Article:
Happy New Blog Post day ninjas ❤️ I hope you’re all doing really well!
In the wellness world, we often hear about carbs and that we should lower our intake. While I DEFINITELY do not subscribe to this way of thinking, we could certainly be making smarter, healthier and more satisfying choices when it comes to carbohydrates!
Carbohydrate intake can become a problem when we choose refined carbs and consume them too often. Opting for a more protein-rich, unrefined choice will increase the nutrient intake and reduce the amount of NET CARBS consumed.
REFINED GRAINS, such as white bread and pasta, pizza dough, white rice, and (most) breakfast cereals, are grain products that have undergone processing that removes fibre and nutrients to improve texture and shelf life. This results in higher net carbs due to lower fibre.
Here’s a run down of some healthy lower carb options…
Oats are high in many nutrients including dietary fiber, beta-glucan and several minerals including magnesium, manganese and phosphorus. Oats contribute to lower levels of cholesterol and may help prevent heart disease.
Oats contain 56g of carbs per 100g; a 1 cup serving of cooked oats, which contains approx 33g, contains 21g of net carbs.
Although often categorized as a grain, quinoa is a complete protein source as it contains all essential amino acids. It is also high in antioxidants and several important minerals.
Quinoa contains 66g of carbs per 100g; a 1 cup serving of cooked quinoa (185g) contains 34g of net carbs.
Known for it’s nutty flavor and chewy texture, barley is high in fibre and rich in important minerals such as selenium, magnesium, zinc and copper.
Barley contains 41.5 grams of net carbs in each cup (170 grams cooked) or 64g of carbs per 100g (raw).
Millet is an ancient grain grown in many places all over the world. Like other whole grains, millet is high in antioxidants and polyphenols, which may help prevent chronic conditions like type 2 diabetes.
Millet contains 68g of carbs per 100g while a 1 cup (174 gram) serving of cooked millet contains over 2 grams of fiber and 39 grams of net carbs
Couscous is packed with selenium, a trace mineral that plays a crucial role in heart health, thyroid function, immune health, and more. Adding couscous to your diet can also boost your intake of several other important micronutrients, including pantothenic acid, manganese, copper, and thiamine.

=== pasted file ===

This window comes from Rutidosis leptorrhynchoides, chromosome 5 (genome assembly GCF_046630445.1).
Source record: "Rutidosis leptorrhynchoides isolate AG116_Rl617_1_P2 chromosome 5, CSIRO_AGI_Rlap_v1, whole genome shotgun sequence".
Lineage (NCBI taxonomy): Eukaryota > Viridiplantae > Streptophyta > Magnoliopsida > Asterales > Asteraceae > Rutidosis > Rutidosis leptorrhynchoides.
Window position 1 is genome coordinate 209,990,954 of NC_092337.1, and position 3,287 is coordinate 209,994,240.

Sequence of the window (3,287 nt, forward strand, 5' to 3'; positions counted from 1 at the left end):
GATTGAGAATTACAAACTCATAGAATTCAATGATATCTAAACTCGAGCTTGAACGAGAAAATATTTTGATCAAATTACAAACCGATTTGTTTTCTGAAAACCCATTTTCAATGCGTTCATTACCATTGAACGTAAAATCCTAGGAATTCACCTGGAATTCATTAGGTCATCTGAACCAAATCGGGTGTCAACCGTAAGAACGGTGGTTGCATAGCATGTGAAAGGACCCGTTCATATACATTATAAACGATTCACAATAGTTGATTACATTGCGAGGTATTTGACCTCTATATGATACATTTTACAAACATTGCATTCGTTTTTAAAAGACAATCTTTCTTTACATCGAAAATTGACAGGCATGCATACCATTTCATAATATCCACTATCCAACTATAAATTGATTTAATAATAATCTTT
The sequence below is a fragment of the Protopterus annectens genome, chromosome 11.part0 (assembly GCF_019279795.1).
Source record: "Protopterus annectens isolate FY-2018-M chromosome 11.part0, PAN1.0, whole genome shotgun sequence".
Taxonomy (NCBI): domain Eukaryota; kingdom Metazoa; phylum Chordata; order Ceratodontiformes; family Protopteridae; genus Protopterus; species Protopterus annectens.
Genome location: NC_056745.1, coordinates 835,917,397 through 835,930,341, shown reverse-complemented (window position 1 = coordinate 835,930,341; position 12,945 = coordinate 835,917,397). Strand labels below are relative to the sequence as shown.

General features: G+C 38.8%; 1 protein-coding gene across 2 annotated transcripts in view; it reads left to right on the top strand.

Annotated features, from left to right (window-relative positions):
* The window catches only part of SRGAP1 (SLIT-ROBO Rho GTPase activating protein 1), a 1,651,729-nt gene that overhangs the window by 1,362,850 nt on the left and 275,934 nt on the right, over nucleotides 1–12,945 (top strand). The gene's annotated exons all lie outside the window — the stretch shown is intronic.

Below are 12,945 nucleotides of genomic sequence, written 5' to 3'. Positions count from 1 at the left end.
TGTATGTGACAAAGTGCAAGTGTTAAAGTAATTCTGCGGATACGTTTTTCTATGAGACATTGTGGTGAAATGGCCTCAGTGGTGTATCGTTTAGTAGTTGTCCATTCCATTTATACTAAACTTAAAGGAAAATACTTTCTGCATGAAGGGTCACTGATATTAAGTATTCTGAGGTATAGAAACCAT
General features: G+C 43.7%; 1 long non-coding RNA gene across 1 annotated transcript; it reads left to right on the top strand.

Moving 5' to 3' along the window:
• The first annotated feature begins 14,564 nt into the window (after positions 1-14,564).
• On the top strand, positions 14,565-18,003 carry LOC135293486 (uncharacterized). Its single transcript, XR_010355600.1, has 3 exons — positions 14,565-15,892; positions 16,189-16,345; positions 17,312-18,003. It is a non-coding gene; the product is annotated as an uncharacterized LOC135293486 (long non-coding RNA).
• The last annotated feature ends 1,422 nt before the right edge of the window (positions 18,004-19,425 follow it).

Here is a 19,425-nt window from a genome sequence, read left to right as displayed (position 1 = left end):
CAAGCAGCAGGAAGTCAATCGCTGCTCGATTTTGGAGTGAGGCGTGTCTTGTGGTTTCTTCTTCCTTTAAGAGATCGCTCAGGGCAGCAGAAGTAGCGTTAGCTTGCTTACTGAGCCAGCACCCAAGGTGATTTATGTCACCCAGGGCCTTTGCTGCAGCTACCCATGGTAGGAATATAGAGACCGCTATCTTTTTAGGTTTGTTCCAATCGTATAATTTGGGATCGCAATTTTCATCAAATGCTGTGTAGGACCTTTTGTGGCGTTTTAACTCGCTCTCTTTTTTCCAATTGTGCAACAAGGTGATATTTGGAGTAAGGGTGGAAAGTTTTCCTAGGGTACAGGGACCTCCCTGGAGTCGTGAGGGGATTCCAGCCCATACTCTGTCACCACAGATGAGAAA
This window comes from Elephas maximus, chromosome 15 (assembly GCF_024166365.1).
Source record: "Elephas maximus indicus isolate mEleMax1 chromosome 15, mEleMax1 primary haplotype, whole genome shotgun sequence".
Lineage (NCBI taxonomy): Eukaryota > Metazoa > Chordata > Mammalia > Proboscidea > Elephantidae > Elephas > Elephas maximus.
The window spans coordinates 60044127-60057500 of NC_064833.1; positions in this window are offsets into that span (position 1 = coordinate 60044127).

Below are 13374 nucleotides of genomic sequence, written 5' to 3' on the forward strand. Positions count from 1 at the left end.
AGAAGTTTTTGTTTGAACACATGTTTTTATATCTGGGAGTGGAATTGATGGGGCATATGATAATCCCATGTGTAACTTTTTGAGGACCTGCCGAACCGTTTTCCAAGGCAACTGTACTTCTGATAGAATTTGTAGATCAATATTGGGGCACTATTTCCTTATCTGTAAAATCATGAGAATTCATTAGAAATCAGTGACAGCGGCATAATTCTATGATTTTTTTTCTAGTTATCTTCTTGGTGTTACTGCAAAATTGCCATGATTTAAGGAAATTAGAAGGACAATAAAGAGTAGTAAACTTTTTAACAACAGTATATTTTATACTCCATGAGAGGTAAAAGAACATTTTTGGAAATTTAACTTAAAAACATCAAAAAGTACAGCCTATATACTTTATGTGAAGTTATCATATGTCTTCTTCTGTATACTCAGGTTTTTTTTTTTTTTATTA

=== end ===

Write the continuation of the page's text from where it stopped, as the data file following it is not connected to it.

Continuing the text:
Couscous is a grain product with 34.5 grams of net carbs per cooked cup (157 grams) or 66g of carbs per 100g.
Spelt is an ancient whole grain associated with a number of health benefits. Although spelt contains mostly carbs, it does offer a good chunk of fiber in each serving.
1 cup (194 gram) serving of cooked spelt contains about 7.5 grams of fiber and 44 grams of net carbs. Spelt contains 59g of carbs per 100g (raw).
By far one of my all time fave snack foods, popcorn is actually quite a healthy grain (provided you don’t drench it in butter and salt). Technically, popcorn is a whole grain and it’s also one of the lowest carb grains available, with 6.5 grams of net carbs in each 1 cup (14 gram) serving of popped popcorn. Plus, popcorn is low in calories and high in B vitamins, iron, magnesium, and phosphorus.
Popcorn contains 72g of carbs per 100g (raw) or 6.5 grams of net carbs in each 1 cup (14 gram) serving of popped popcorn.
I hope you’ve found this interesting and that this new information inspires you incorporate a lot more healthy whole grains in your diet or help you choose which ones to add more of into your diet. I also hope this shows you that carbs are nothing to fear and there is A LOT of variety and many reasons to add them to your diet!
That’s it from me for today – I’ll be back with a new blog post Every Single Saturday 🙂
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Until next week, be well xXx